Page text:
Got gastro? Here’s why eating bananas helps but drinking flat lemonade might not


Doctors are reportedly concerned about a spike in the number of children with gastroenteritis – when abdominal infections can cause nausea, vomiting, diarrhea, fever, abdominal pain, headache and muscle aches.

Rotavirus is a common cause of gastroenteritis in children and the reported number of rotaviruses in New South Wales so far this year is five times higher than usual.

While gastroenteritis is common, the good news is that the vast majority of children will have an uneventful recovery.

Yet parents and carers receive a lot of conflicting advice about the food and drink children should consume during recovery from the disease. Let’s look at the evidence.

Read more: Gastrointestinal outbreak: How does it spread and how can we stop it? A gastroenterologist explains

Old advice: The BRAT diet

A well-known dietary recommendation in recovering from gastroenteritis is the BRAT diet. This stands for bananas, rice, applesauce and toast. These bland foods are meant to be gentle on the gut, which is important when someone is recovering from gastroenteritis.

Applesauce is a typical American food product and indeed the first mention of this diet was in 1926 in an American report on the treatment of “intestinal intoxication” in children.

The BRAT diet was traditionally recommended but has fallen out of favor in recent decades. There are no clinical studies on the diet itself, but the evidence to support it came from studies showing how each food in the BRAT diet could help with gastro-recovery.

Bananas and apples are rich in a starch called pectin that can form a gel, which helps treat diarrhea. In particular, green banana pulp and flour have been found to reduce diarrhea in children. Bananas are also a rich source of potassium, which can help replace lost potassium in diarrhea.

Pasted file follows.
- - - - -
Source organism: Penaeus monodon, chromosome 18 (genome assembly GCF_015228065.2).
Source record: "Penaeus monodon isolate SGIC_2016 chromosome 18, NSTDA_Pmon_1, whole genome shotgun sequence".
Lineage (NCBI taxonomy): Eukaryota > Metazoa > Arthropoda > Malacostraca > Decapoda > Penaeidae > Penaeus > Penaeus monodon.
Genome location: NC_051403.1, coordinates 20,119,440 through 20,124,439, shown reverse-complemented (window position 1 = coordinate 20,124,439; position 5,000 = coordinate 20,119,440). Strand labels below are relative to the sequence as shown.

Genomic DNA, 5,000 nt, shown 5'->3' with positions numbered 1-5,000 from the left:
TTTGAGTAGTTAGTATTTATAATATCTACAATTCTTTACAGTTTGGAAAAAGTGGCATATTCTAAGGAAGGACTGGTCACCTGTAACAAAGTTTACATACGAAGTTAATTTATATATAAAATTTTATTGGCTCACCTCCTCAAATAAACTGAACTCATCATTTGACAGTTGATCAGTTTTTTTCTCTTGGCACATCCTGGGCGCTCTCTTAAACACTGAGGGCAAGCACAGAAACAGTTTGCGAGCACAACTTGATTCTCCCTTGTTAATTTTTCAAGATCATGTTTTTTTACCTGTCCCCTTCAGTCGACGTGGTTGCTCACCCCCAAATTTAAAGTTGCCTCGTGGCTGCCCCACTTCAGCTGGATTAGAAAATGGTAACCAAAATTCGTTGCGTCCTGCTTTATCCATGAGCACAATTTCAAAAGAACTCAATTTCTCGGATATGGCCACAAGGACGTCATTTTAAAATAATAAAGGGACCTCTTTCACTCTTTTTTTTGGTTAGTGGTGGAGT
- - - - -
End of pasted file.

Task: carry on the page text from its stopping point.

Rice-based oral rehydration solutions (a drink made from a mixture of water, rice, glucose, sodium and potassium salts) used to treat gastroenteritis reduce stool volume and duration of diarrhea in patients. A study from Bangladesh in infants with persistent diarrhea found that a rice-based diet containing green banana or pectin improved stool consistency and shortened its duration more than a rice-only diet.

In general, children recovering from gastroenteritis do not need a restricted diet.
Shutterstock, CC BY

Read more: Explainer: what is gastroenteritis and why can’t I get rid of it?

Magic apples

The use of apples to treat diarrhea is thought to have started in Germany, where a nurse named Sister Frieda Klimsch used the fruit to treat dysentery (a severe form of gastroenteritis) in a hospital.

Another origin story tells how a doctor in a German prison camp noticed that prisoners with dysentery who ate apples from a nearby orchard had a shorter and milder illness. The doctor started encouraging them to eat apples to treat diarrhea.

In the 1930s, eating apple peels was observed to induce vomiting in infants and so the peel was removed. Grated apple was used around the same time to treat diarrhea in children and was helpful in some cases.